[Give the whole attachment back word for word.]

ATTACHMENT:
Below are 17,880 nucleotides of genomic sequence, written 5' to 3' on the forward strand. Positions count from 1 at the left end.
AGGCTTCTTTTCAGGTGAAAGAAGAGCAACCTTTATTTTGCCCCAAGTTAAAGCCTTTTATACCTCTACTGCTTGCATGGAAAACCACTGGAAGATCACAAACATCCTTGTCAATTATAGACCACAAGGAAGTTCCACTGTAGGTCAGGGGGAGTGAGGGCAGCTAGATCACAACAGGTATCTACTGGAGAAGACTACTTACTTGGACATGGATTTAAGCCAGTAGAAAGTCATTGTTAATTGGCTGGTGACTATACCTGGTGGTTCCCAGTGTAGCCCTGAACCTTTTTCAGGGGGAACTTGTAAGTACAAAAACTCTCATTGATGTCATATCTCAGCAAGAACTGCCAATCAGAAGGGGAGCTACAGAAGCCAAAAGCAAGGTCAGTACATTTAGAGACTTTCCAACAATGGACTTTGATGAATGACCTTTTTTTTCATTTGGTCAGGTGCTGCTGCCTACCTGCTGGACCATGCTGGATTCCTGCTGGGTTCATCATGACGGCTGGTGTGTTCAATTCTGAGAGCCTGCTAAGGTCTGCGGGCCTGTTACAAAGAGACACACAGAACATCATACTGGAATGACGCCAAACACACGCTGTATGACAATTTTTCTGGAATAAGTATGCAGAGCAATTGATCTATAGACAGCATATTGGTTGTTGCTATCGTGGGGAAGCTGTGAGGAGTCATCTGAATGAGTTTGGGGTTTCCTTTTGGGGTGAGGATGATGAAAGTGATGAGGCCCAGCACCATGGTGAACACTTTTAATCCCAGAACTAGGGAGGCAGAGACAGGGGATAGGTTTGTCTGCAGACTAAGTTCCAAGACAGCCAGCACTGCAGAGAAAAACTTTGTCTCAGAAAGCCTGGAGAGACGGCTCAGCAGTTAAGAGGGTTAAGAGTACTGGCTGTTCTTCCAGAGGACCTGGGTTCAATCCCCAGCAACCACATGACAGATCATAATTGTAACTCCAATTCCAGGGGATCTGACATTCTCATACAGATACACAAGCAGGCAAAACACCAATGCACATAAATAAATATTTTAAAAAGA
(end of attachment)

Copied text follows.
Below are 17,880 nucleotides of genomic sequence, written 5' to 3' on the forward strand. Positions count from 1 at the left end.
AGGCTTCTTTTCAGGTGAAAGAAGAGCAACCTTTATTTTGCCCCAAGTTAAAGCCTTTTATACCTCTACTGCTTGCATGGAAAACCACTGGAAGATCACAAACATCCTTGTCAATTATAGACCACAAGGAAGTTCCACTGTAGGTCAGGGGGAGTGAGGGCAGCTAGATCACAACAGGTATCTACTGGAGAAGACTACTTACTTGGACATGGATTTAAGCCAGTAGAAAGTCATTGTTAATTGGCTGGTGACTATACCTGGTGGTTCCCAGTGTAGCCCTGAACCTTTTTCAGGGGGAACTTGTAAGTACAAAAACTCTCATTGATGTCATATCTCAGCAAGAACTGCCAATCAGAAGGGGAGCTACAGAAGCCAAAAGCAAGGTCAGTACATTTAGAGACTTTCCAACAATGGACTTTGATGAATGACCTTTTTTTTCATTTGGTCAGGTGCTGCTGCCTACCTGCTGGACCATGCTGGATTCCTGCTGGGTTCATCATGACGGCTGGTGTGTTCAATTCTGAGAGCCTGCTAAGGTCTGCGGGCCTGTTACAAAGAGACACACAGAACATCATACTGGAATGACGCCAAACACACGCTGTATGACAATTTTTCTGGAATAAGTATGCAGAGCAATTGATCTATAGACAGCATATTGGTTGTTGCTATCGTGGGGAAGCTGTGAGGAGTCATCTGAATGAGTTTGGGGTTTCCTTTTGGGGTGAGGATGATGAAAGTGATGAGGCCCAGCACCATGGTGAACACTTTTAATCCCAGAACTAGGGAGGCAGAGACAGGGGATAGGTTTGTCTGCAGACTAAGTTCCAAGACAGCCAGCACTGCAGAGAAAAACTTTGTCTCAGAAAGCCTGGAGAGACGGCTCAGCAGTTAAGAGGGTTAAGAGTACTGGCTGTTCTTCCAGAGGACCTGGGTTCAATCCCCAGCAACCACATGACAGATCATAATTGTAACTCCAATTCCAGGGGATCTGACATTCTCATACAGATACACAAGCAGGCAAAACACCAATGCACATAAATAAATATTTTAAAAAGA